3. The Good Shepherd

The Good Shepherd by Bernie Schmidt ’58

I remember Bernard L. Schmidt ’58 (Bernie) as my sculpture professor while attending Edgecliff College (formerly Our Lady of Cincinnati and currently a part of Xavier University). He was a huge teddy bear of a man with deeply expressive eyes and an intense love of art. Imagine my surprise when I discovered he was a Thomas More alumnus and several of his pieces have a presence on campus. Monsignor Gerald Twaddell, D.Phil., made me aware of this beautiful wood carving that Bernie completed while he was a faculty member at Thomas More in the ’70s. It is only fitting that a sculpture of the Good Shepherd be located in the reconciliation room in Mary, Seat of Wisdom Chapel. Bernie was an accomplished artist and you can find his sculpture displayed throughout the Northern Kentucky and Greater Cincinnati region. To hear the Art@ThomasMore episode which features this sculpture, visit To read a remembrance honoring Bernie Schmidt’s life which appeared in Moreover after his passing in 2013, visit

History at the Crestview Hills campus – After graduating from VMC in 1958, Bernie Schmidt was a student assistant for renowned sculptor Ivan Mestrovic. He earned a Master of Art and Master of Fine Arts degree from the University of Notre Dame. According to Bernie’s timeline attached to the back of this sculpture, he was a lecturer at Thomas More from 1967-68 and returned as assistant professor of art in 1970. His tenure at the University lasted until 1978. Richard DeGraff, Ph.D., served as president (1971-78) during the majority of his time as a faculty member.

4. “Portrait of Emiliano Zapata”

“Portrait of Emiliana Zapata” by Rose Hatmaker ’02

This impressive, and imposing, black and white painting is in the stairwell between the first and second floors of the academic building. As soon as you enter the stairwell the juxtaposition of white and black in the features of this man captures the eye and attention. Every time I went through that stairwell I wondered, “Who is this person?” Professor James Camp knows exactly who this man was and the lasting influence he had on the Mexican people as he fought for social justice during the Mexican Revolution. Camp commissioned this piece and it was a bonus to find out it was created by Thomas More alumna Rose Hatmaker ’02. To hear the story behind this painting and about Rose’s other artwork, visit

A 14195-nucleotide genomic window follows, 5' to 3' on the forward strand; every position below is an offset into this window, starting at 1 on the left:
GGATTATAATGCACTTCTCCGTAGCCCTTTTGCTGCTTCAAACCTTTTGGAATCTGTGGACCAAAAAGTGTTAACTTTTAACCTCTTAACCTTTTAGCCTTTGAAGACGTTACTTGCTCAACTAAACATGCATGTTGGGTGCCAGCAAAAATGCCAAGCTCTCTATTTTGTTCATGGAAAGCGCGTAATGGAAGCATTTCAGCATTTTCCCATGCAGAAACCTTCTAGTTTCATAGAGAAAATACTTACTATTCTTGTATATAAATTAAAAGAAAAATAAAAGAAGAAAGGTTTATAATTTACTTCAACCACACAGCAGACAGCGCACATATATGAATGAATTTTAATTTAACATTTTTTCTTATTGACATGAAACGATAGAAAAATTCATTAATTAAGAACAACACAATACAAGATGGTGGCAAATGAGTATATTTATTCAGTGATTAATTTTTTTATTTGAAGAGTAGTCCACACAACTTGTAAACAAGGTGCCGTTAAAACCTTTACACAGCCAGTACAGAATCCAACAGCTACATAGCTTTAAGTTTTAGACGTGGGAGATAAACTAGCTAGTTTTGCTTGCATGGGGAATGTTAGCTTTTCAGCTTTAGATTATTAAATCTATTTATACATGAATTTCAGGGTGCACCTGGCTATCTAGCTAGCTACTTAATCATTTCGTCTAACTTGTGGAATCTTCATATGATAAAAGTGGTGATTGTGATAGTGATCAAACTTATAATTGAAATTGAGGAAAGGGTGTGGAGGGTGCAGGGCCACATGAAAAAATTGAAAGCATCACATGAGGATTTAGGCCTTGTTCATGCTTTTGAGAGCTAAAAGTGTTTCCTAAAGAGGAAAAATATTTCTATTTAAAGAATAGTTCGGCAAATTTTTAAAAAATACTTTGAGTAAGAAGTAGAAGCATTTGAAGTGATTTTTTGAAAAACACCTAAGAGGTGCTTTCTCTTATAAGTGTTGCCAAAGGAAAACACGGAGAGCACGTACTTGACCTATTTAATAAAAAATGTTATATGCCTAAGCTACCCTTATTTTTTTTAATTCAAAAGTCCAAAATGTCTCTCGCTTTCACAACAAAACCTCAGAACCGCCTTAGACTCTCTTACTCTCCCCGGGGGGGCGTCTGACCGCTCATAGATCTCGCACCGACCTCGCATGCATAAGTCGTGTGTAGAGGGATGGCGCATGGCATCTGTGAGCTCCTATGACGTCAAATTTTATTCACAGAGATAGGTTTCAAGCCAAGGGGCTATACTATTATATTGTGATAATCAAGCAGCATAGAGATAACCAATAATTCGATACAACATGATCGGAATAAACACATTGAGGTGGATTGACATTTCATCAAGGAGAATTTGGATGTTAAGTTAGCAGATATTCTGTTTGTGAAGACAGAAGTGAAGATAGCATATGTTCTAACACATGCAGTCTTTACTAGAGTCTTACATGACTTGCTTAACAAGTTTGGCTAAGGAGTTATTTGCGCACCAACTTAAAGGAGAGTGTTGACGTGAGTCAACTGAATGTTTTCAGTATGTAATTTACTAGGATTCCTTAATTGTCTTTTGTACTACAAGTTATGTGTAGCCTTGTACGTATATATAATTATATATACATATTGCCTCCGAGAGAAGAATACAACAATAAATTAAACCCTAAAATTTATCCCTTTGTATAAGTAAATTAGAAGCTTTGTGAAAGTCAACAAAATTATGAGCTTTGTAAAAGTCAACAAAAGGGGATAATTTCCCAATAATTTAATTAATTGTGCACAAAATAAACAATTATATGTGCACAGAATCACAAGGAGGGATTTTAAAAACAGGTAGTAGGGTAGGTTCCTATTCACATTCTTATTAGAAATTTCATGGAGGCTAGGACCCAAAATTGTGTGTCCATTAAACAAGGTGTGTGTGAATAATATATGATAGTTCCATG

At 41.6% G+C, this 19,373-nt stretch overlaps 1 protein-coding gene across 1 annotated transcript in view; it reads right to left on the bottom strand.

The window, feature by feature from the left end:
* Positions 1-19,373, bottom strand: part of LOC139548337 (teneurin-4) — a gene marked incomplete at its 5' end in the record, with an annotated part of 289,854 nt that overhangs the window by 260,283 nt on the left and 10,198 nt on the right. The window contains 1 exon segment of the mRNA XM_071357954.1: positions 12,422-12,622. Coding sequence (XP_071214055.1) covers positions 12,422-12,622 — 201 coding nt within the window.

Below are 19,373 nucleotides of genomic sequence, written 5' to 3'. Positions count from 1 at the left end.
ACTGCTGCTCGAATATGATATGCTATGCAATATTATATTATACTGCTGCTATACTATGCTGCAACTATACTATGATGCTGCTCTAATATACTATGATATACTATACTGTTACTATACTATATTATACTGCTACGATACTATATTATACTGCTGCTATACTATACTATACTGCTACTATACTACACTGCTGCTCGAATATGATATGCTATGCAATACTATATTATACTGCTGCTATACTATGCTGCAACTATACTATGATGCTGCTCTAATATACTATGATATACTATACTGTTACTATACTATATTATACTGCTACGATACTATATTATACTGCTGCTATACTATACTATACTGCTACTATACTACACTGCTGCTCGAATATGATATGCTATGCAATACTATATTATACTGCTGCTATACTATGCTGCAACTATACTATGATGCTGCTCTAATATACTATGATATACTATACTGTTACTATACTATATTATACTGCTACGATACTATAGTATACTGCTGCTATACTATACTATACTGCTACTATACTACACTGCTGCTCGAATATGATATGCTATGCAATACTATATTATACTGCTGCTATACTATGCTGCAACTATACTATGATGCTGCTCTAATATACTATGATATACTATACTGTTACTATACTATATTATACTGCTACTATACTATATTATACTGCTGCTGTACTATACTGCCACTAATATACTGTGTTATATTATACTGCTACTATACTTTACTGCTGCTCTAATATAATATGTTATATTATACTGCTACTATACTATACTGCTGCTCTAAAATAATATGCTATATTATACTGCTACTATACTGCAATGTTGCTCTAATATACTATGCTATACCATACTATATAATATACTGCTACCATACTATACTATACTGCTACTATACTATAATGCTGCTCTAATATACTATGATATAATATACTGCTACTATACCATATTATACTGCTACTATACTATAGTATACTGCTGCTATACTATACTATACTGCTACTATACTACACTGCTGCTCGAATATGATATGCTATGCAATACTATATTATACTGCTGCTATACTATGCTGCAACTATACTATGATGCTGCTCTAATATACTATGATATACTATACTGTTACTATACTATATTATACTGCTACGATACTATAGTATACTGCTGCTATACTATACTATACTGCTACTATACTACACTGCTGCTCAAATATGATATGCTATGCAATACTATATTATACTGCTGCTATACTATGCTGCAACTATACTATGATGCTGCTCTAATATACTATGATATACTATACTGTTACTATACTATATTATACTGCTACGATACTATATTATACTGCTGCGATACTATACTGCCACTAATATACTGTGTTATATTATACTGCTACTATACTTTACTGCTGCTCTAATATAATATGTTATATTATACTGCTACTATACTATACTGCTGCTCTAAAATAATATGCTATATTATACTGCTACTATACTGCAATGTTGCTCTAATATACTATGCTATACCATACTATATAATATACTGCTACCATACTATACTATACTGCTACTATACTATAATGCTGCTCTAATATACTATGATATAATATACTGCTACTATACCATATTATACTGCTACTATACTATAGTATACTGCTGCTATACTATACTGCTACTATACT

History at the Crestview Hills campus – Faculty member James Camp, Ph.D., came to Thomas More in 1998 and has chaired the Sociology Department since 2000. His specific interests are in Latin American culture and Mexican-U.S. relations. These ties inspired him to commission this piece of art. He established and continues to champion the Border Studies program which includes student trips to El Paso, Texas/Cd. Juarez, Chihuahua, to serve and learn in the field. He began his tenure under Reverend Monsignor William Cleves who was president from 1993-2001. 

5. The Ketteler Collection

“Kensai” by Kirk Hughey, as seen in the Benedictine Library

Tom ’64 and Janet Ketteler love art and are avid collectors. Their private collection included oils, acrylics, and multimedia pieces that were purchased from local and regional artists while they lived in Columbus, Ohio. They personally met and followed many of the artists whose work they procured. When the Kettelers left Columbus for the sunny skies of Florida, the University became the beneficiary of selections of their large format artwork as it was necessary to downsize their contemporary collection. In all, 11 pieces by five different artists were donated to Thomas More and have a home on the walls of the Benedictine Library. Artists represented include Kirk Hughey, Ruth Bercaw, Mitzi Prince, Stefan Georg, and Brad Campbell.  To hear the interview for this episode, visit

History at the Crestview Hills campus – The collection of artwork curated by Tom and Janet Ketteler was gifted to Thomas More in the winter of 2004, just as Sister Margaret Stallmeyer ’68, CDP, (2004-2013) began her tenure as president. The pieces were a perfect fit and beautiful addition to the large walls of the library.


As more episodes of Art@ThomasMore are completed, they will be posted to It is my hope that they inspire you to join the entire Thomas More community in fall 2021 as the Centennial celebration begins. It’s a 100-year celebration and you are invited to be a part of it! 

If you have a story to share about artwork on campus, please contact Judy Crist at 859-344-3443 or email